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3 Counterintuitive Tips for Better Dictations

By Hermes Camacho

Every music major takes at least one musicianship class in their college career (also called ear-training or aural skills), with most students dreading the dictation exercises above all else. Many have a difficult time with dications even during in-class practice, let alone during a quiz or an exam. Over the 10+ years I’ve taught musicianship as a TA, AI, and Lecturer, I’ve observed a few less than obvious, yet relatively simple and effective tactics that can make an immediate improvement on students’ dictation performance.

Sit and just (actively) listen. With so few hearings ahead of you, your natural instinct is to jot as much as you can from the get-go. However, there are significant advantages to allowing yourself to focus on listening to the dictation once through, with little or sometimes even no jotting down of any notes. This accomplishes a couple of things. 1) It allows you to hear the melody or progression from start to finish as a complete musical statement, instead of a fragment or fragments. There’s so much with which you can intuit and guess if the “picture” is coherent and complete from the beginning. 2) You have a greater chance of memorizing the melody or progression, with a higher rate of accuracy. This allows you to “playback” the example in your head as many times as needed in between listenings.

Don’t write things completely down — use shorthand. Drawing complete noteheads, stems, beaming, rests, etc. can significantly slow down and interfere with your listening, so only notate the very bare minimum during a hearing. There are numerous techniques that you can employ (such as protonotation or durational spacing), but whichever shorthand you choose, make sure it allows you to focus on getting the gist during the actual playing of the example. Leave the writing of the more complete dictation between listenings.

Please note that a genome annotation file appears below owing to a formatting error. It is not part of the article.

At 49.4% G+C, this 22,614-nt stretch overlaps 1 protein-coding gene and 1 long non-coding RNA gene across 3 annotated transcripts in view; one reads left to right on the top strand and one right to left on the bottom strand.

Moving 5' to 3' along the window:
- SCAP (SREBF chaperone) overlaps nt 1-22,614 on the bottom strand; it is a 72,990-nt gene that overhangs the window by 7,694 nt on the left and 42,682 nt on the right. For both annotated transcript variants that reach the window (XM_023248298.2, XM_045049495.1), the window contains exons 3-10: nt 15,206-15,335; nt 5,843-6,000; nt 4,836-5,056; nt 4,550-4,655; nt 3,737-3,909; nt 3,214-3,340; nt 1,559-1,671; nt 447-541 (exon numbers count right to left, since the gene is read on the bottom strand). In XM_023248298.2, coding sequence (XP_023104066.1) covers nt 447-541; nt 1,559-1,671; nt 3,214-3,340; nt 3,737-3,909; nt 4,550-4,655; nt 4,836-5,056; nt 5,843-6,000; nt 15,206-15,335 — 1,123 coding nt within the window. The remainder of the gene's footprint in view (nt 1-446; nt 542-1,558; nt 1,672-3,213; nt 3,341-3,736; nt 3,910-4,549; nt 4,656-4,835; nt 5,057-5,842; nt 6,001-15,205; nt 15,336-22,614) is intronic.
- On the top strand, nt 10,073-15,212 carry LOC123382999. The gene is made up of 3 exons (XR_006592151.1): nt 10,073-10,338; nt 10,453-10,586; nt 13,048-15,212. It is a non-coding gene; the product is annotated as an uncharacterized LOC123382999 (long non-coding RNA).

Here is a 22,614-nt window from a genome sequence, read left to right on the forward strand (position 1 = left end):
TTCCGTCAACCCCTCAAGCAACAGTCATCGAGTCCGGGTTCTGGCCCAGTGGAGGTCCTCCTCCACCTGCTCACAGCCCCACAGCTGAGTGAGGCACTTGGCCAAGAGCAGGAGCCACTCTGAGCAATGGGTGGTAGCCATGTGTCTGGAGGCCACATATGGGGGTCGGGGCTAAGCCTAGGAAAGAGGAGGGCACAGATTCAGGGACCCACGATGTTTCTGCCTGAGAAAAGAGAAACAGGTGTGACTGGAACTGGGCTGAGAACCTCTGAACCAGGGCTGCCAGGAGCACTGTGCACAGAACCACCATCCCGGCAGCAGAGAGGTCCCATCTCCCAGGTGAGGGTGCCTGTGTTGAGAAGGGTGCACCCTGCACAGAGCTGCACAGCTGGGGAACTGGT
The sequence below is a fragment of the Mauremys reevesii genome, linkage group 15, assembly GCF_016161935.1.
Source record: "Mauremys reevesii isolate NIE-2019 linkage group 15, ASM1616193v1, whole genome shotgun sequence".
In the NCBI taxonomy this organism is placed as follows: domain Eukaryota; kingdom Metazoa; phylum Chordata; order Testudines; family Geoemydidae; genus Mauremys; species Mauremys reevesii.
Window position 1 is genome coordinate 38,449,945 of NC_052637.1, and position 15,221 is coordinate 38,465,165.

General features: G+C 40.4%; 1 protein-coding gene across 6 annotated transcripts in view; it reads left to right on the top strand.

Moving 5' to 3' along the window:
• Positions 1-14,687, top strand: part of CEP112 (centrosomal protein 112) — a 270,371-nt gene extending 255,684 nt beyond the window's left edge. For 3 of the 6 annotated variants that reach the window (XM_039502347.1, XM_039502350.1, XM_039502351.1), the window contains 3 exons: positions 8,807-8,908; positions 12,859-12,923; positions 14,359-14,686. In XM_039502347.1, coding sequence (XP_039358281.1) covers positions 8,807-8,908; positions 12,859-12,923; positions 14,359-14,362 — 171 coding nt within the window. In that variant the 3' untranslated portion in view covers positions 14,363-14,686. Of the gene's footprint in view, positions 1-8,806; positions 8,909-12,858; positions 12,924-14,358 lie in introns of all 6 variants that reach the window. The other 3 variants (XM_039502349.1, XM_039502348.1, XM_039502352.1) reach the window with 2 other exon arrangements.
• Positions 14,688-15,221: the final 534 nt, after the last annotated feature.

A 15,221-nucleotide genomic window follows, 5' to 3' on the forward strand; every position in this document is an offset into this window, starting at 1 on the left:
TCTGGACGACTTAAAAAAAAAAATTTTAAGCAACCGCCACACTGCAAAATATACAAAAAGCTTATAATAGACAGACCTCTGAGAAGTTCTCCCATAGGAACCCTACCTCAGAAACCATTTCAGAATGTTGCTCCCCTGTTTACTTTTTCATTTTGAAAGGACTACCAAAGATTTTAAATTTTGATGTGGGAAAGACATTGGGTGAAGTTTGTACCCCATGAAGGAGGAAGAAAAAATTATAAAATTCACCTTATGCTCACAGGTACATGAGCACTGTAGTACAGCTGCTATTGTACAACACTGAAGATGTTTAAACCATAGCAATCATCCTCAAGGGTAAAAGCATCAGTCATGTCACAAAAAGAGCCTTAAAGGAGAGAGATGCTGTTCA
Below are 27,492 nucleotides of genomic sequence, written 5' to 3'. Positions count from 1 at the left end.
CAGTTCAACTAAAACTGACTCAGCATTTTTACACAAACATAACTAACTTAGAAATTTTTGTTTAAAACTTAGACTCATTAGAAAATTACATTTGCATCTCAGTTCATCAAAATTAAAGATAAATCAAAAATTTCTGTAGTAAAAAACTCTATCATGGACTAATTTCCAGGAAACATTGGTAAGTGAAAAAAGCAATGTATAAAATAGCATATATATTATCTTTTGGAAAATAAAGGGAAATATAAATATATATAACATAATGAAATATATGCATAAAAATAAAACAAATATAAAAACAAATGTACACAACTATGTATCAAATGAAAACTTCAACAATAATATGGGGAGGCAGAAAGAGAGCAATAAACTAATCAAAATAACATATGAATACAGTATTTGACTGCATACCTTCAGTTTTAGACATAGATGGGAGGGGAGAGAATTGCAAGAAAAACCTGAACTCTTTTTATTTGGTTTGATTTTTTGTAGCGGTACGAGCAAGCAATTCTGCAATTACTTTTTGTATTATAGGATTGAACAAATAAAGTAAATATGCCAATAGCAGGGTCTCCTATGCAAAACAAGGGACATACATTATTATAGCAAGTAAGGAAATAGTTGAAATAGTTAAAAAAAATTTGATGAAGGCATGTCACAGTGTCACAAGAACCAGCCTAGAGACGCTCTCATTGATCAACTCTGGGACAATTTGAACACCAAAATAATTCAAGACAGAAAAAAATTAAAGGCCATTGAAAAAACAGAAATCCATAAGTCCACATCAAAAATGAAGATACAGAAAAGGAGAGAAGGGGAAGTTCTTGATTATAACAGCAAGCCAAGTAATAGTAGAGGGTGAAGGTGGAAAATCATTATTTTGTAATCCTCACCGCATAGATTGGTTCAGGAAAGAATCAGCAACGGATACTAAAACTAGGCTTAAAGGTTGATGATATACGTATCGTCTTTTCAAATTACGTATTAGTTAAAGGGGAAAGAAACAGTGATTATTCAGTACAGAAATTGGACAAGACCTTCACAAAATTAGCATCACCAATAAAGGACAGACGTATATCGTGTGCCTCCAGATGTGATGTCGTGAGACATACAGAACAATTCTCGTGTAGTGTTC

Guess, guess, guess — even if you start making stuff up. Seems crazy to think that you should potentially write down an incorrect answer, but it can be noticeably easier to correct a notated mistake than it is to write the melody down on blank staff paper by plucking it from thin air during each listening. Think of it this way: when you dictate an example for the first time, you’re relying primarily just on your ear to determine what you’re hearing as well as your immediate-to-short term memory. When you add a visual component to the example, even if it’s incorrect, you’re giving yourself (and your memory) a break by relying on two separate senses that naturally piggyback off of one another. By comparing what you see to what you’re hearing, you’re validating both the correct and incorrect portions of the example and reducing the amount of guessing on each subsequent hearing.

None of the tips I suggested above are ground-breaking, but it always surprises me how few students attempt even one of these during practice sessions in class. Give one of these a try during your next class session and see if it might help you in the longterm. Remember, too, that one attempt is not a large enough sample size to determine it’s success or failure. The longer you keep at it and practice, the more comfortable it becomes and, more importantly, you’ll start develop your take on each of these approaches. Happy listening!